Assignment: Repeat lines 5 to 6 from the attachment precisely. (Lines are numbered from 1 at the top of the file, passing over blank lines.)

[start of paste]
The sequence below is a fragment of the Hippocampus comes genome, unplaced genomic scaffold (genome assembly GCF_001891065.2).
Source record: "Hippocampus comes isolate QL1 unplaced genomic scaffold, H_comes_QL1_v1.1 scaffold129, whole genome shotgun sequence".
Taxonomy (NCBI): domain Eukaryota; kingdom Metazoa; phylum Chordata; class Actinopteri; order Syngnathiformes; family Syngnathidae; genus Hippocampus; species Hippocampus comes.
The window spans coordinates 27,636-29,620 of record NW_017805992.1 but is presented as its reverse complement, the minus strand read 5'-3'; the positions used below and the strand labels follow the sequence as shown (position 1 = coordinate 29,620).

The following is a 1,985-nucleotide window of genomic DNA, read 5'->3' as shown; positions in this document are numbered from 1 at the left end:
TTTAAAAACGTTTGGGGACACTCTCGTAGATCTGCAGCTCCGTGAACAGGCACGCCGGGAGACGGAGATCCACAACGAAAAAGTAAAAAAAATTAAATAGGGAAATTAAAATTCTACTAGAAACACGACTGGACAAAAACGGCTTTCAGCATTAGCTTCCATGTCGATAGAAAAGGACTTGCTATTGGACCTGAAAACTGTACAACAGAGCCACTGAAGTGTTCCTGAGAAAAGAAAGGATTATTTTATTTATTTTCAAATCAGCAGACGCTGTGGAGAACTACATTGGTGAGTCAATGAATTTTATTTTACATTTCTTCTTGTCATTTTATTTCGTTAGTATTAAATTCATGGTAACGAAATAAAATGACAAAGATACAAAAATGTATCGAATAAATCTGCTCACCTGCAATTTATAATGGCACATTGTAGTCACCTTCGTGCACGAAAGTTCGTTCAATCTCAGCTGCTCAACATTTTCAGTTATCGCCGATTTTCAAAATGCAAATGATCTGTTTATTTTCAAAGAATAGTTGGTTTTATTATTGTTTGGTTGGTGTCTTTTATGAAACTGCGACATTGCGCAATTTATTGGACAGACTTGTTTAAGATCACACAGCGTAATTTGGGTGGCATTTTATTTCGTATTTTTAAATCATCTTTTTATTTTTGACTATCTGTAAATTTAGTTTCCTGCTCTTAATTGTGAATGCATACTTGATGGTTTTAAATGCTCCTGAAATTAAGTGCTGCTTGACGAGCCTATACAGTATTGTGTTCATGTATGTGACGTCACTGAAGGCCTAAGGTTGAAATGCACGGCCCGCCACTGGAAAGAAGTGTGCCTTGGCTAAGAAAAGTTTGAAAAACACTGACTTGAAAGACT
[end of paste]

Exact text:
The following is a 1,985-nucleotide window of genomic DNA, read 5'->3' as shown; positions in this document are numbered from 1 at the left end:
TTTAAAAACGTTTGGGGACACTCTCGTAGATCTGCAGCTCCGTGAACAGGCACGCCGGGAGACGGAGATCCACAACGAAAAAGTAAAAAAAATTAAATAGGGAAATTAAAATTCTACTAGAAACACGACTGGACAAAAACGGCTTTCAGCATTAGCTTCCATGTCGATAGAAAAGGACTTGCTATTGGACCTGAAAACTGTACAACAGAGCCACTGAAGTGTTCCTGAGAAAAGAAAGGATTATTTTATTTATTTTCAAATCAGCAGACGCTGTGGAGAACTACATTGGTGAGTCAATGAATTTTATTTTACATTTCTTCTTGTCATTTTATTTCGTTAGTATTAAATTCATGGTAACGAAATAAAATGACAAAGATACAAAAATGTATCGAATAAATCTGCTCACCTGCAATTTATAATGGCACATTGTAGTCACCTTCGTGCACGAAAGTTCGTTCAATCTCAGCTGCTCAACATTTTCAGTTATCGCCGATTTTCAAAATGCAAATGATCTGTTTATTTTCAAAGAATAGTTGGTTTTATTATTGTTTGGTTGGTGTCTTTTATGAAACTGCGACATTGCGCAATTTATTGGACAGACTTGTTTAAGATCACACAGCGTAATTTGGGTGGCATTTTATTTCGTATTTTTAAATCATCTTTTTATTTTTGACTATCTGTAAATTTAGTTTCCTGCTCTTAATTGTGAATGCATACTTGATGGTTTTAAATGCTCCTGAAATTAAGTGCTGCTTGACGAGCCTATACAGTATTGTGTTCATGTATGTGACGTCACTGAAGGCCTAAGGTTGAAATGCACGGCCCGCCACTGGAAAGAAGTGTGCCTTGGCTAAGAAAAGTTTGAAAAACACTGACTTGAAAGACT